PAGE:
Just Beat It! Popular Legacies of Cultural Revolution Music

  • Barbara Mittler
Part of the Chinese Literature and Culture in the World book series (CLCW)


Year 2003: A Chinese taxi driver is being asked whether he likes to sing. “Oh yes,” he does, and he especially likes to sing to himself when he is alone in his car. And has he heard of the model works yangbanxi)? Does he like to sing them, too? “Of course,” he has, and “of course,” he likes them, too, and in particular the one tune that he then proceeds to “teach” his clients: a song from one of the model works from the Cultural Revolution, the ballet The Red Detachment of Women. His clients, a group of youngsters in their twenties join in: they, too, as it turns out, know the tune quite well. Indeed, as they get out of the taxi a little later, they immediately begin a street break- dance, attracting many other youngsters to come and join them, and to dance to the sounds of The Red Detachment of Women. The scene ends in a “mass choreography” of synchronized dancers, Michael Jackson-style.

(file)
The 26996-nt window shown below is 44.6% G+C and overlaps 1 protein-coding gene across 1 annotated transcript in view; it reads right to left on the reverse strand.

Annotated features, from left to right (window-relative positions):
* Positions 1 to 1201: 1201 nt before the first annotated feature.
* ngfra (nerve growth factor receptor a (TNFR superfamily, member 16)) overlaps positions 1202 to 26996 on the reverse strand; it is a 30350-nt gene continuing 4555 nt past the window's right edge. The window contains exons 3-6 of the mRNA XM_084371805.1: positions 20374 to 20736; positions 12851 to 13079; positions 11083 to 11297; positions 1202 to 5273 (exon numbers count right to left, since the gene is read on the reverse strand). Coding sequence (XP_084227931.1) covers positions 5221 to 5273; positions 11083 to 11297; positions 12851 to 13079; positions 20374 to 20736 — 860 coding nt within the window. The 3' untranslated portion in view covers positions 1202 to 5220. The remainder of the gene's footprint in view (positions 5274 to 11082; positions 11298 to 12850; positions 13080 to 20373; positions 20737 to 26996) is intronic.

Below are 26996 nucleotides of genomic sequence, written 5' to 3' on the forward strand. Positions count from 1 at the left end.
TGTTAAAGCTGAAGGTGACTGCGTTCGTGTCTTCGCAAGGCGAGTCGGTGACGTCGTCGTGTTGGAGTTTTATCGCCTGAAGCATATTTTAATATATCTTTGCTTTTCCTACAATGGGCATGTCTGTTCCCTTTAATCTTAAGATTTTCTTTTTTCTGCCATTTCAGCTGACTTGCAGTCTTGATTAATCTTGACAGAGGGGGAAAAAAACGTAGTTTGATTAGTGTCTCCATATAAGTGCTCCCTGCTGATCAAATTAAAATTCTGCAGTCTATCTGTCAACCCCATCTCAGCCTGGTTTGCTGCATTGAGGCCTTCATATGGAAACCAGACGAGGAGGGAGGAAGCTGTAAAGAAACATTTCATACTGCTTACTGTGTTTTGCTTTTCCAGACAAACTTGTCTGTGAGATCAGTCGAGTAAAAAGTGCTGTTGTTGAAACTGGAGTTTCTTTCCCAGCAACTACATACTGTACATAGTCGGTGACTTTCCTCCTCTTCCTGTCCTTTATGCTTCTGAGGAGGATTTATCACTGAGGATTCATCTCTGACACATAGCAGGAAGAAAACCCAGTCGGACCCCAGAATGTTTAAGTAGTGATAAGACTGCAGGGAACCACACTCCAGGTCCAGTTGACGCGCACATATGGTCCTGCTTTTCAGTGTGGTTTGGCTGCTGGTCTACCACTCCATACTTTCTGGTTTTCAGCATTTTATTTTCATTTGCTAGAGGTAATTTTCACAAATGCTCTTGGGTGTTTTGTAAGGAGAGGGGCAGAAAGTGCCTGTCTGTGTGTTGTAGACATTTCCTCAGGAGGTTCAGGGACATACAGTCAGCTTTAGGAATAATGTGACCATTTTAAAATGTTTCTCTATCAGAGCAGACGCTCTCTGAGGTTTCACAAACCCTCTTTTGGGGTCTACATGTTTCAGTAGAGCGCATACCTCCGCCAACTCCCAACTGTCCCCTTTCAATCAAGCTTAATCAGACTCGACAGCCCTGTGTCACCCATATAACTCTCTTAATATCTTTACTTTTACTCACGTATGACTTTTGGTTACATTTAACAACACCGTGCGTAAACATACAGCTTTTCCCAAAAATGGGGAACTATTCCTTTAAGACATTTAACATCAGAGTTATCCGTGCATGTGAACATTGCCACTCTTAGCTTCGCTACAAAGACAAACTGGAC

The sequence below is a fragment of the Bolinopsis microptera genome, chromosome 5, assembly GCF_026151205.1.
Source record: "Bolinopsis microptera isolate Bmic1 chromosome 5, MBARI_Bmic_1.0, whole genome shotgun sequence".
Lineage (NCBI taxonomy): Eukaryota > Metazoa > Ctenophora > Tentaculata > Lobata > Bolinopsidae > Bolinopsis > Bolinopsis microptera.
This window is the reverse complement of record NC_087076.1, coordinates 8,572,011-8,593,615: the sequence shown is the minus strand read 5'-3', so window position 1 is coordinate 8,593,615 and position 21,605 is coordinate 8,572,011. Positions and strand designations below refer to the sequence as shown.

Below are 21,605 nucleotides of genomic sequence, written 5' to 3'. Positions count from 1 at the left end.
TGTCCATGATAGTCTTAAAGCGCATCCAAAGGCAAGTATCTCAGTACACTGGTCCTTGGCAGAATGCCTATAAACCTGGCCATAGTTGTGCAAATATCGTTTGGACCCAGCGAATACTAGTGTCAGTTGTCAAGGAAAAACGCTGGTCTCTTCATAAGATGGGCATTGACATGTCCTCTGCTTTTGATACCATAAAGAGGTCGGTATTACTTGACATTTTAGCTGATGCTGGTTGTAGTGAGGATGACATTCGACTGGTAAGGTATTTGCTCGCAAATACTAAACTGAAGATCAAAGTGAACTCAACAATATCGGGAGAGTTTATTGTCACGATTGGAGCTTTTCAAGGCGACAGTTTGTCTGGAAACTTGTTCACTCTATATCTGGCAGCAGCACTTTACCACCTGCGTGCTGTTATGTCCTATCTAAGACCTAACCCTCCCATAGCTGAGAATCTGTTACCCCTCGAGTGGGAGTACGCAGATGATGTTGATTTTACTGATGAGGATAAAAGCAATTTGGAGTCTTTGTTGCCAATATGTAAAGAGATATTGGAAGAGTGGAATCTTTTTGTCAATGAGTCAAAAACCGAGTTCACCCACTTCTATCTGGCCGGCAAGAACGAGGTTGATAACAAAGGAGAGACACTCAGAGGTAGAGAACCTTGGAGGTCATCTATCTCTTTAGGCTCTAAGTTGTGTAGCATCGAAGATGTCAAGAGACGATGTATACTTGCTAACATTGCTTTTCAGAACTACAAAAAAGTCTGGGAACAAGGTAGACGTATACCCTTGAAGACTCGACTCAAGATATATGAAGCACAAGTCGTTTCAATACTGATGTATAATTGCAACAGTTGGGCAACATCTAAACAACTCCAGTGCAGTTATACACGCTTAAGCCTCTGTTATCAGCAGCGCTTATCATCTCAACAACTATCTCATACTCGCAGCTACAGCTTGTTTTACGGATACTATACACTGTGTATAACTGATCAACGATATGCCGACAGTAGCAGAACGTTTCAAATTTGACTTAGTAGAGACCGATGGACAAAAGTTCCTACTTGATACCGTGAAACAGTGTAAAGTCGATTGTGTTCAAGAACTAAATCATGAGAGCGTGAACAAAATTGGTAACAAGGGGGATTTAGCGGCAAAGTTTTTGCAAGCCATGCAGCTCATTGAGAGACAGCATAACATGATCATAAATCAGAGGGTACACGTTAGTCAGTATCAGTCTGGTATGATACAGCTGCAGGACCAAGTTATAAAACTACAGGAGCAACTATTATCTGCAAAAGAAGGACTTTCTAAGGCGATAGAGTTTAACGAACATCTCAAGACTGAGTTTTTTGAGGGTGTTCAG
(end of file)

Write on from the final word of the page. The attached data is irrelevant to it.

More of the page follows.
Popular Culture Chinese Communist Party Cultural Revolution Oral History Popular Music 
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© Barbara Mittler 2016

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  • Barbara Mittler

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